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Multi model serving blog


What is Multi-Model Serving and How Does it Transform your ML Infrastructure? 

Multi-model serving (MMS) was a prominent part of the release of Seldon Deploy Advanced at the end of last year. This is cutting-edge functionality with massive potential, so it’s important to understand how it works and how it can benefit an organization. 

MMS enables a team to scale the deployment of models on a small infrastructure footprint by intelligently scheduling models to shared servers. This is made even more effective by activating “overcommit” which allows servers to handle more models than can fit in memory. This is done by keeping highly utilized models in memory and pushing other ones to disk using a least-recently-used cache mechanism.

Multi-model serving

Substantial cost & energy savings through Multi-model Serving 

With Multi-Model Serving, Seldon Deploy Advanced tackles these growing organizational pain-points when reaching scale. This is a major milestone for the MLOps ecosystem and it has the capability to create substantial cost and energy savings, and with the additional Overcommit Functionality this only further optimizes ML infrastructure.

Production machine learning models can introduce significant overhead when deployed in production. These costs can be attributed to multiple factors, including infrastructure overheads, allocation of specialised resources (high CPU / GPU / memory), etc. For serving ML models in production, a standard pattern is to package up the ML model inside a container image which then gets deployed and managed by a service orchestration framework (e.g. Kubernetes).  While this pattern works well for organisations deploying a couple of models, it does not scale well as there is a one-to-one mapping between a deployed container and an ML model being served.

There are technological limitations that are imposed in the single-model-serving scenario. For example, there is a current Kubernetes limitation on the number of pods per node, which is 110 pods per node. To deploy 20,000 single pod ML models we would need 200 nodes. The smallest node in Google Cloud is e2-micro (1 GB memory) and therefore the total system would require at least 200 GB memory. In fact, the memory requirement is likely to be far greater as it is not possible to have hundreds of model inference server pods on a small node.

With multi-model serving, however, the memory footprint of the system is expected to be one order of magnitude less by design, as resources are shared at the model level. Multi-model serving has additional benefits, too: it allows for better CPU/GPU sharing and it does not suffer from the issue of cold start, where we have to download the container image before starting each ML model to deploy. This can take in the order of tens of minutes. Multi-model serving also reduces the risk of allocating new cloud resources (e.g. GPU) on-demand as model inference servers are long-lived by design.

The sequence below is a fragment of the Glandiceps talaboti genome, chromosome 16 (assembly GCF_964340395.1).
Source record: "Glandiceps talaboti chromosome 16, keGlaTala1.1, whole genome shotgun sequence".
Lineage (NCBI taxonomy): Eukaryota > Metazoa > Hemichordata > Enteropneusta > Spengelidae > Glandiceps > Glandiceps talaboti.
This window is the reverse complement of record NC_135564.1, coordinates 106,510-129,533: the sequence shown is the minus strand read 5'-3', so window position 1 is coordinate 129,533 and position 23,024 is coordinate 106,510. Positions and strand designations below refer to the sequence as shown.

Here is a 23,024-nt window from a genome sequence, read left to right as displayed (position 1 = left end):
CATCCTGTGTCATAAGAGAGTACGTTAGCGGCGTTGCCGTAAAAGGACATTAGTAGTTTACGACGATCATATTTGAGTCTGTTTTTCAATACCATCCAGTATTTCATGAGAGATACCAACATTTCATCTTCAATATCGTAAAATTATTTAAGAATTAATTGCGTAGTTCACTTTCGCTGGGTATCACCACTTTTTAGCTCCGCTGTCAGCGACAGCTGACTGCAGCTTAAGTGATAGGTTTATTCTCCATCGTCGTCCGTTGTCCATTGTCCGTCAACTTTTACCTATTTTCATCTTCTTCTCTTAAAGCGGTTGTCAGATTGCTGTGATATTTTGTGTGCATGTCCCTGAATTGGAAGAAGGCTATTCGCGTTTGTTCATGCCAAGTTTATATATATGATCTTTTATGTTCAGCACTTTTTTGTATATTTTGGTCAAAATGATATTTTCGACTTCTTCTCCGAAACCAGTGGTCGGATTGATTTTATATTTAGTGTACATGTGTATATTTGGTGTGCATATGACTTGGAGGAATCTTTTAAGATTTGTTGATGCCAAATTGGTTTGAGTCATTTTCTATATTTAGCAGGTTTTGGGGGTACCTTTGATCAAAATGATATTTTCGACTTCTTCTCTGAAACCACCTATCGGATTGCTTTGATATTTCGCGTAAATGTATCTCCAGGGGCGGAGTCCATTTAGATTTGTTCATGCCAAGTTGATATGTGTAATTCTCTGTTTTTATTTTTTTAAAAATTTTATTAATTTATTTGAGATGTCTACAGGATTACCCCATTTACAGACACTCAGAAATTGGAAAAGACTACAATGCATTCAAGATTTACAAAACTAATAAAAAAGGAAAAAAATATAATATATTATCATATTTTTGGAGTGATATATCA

Single-model-serving, where each model runs in a different container, will result in extra overhead added for each of these containers. The overhead reduction by implementing multi-model serving can have substantial cost savings, especially given how often the environments of machine learning containers can reserve large amounts of memory, numerous CPUs and in some cases expensive GPU / TPU processors. 

Overcommit in multi model servingInfrastructure optimisation through Overcommit Functionality

It is usually hard to predict inference usage patterns and therefore provision the right infrastructure in advance. When dealing with MLOps at growing scale, it becomes an even larger challenge when it’s necessary to operationalise thousands of machine learning models. This forces a setup where resources are over-provisioned, which unnecessarily increases the size and the cost of the infrastructure. Instead, by design, Seldon Deploy Advanced scales resources intelligently according to demand even when models have heterogeneous compute demand.

While Multi-model serving and Autoscaling help organizations manage infrastructure according to demand, in many cases demand patterns allow for further optimisation such as “Overcommit” of resources. In other words, ML systems could register more models than can traditionally be served with the provisioned infrastructure. However, this assumes inference traffic patterns that are complementary in nature, such as different ML models for weekends and weekdays. In these cases we can provision the infrastructure to accommodate one set of models and swap them as required. This is particularly important in resource-constrained environments, such as edge device ML deployments.

With overcommit, we keep a cache of active models and evict models that are not recently used to warm storage. In the case of an inference request being invoked on an evicted model, the system should be able to activate it to serve the incoming inference request. Given that the evicted model lives in warm storage, loading it back is relatively fast and typically imperceptible to end users.

In using both multi-model serving and overcommit capabilities together, organisations can have substantial savings in costs of infrastructure resources which could therefore lead to reductions in energy consumption as well. 

Want to find out more about Multi-Model Serving? Join our webinar on 17th January to dive deeper into the topic.

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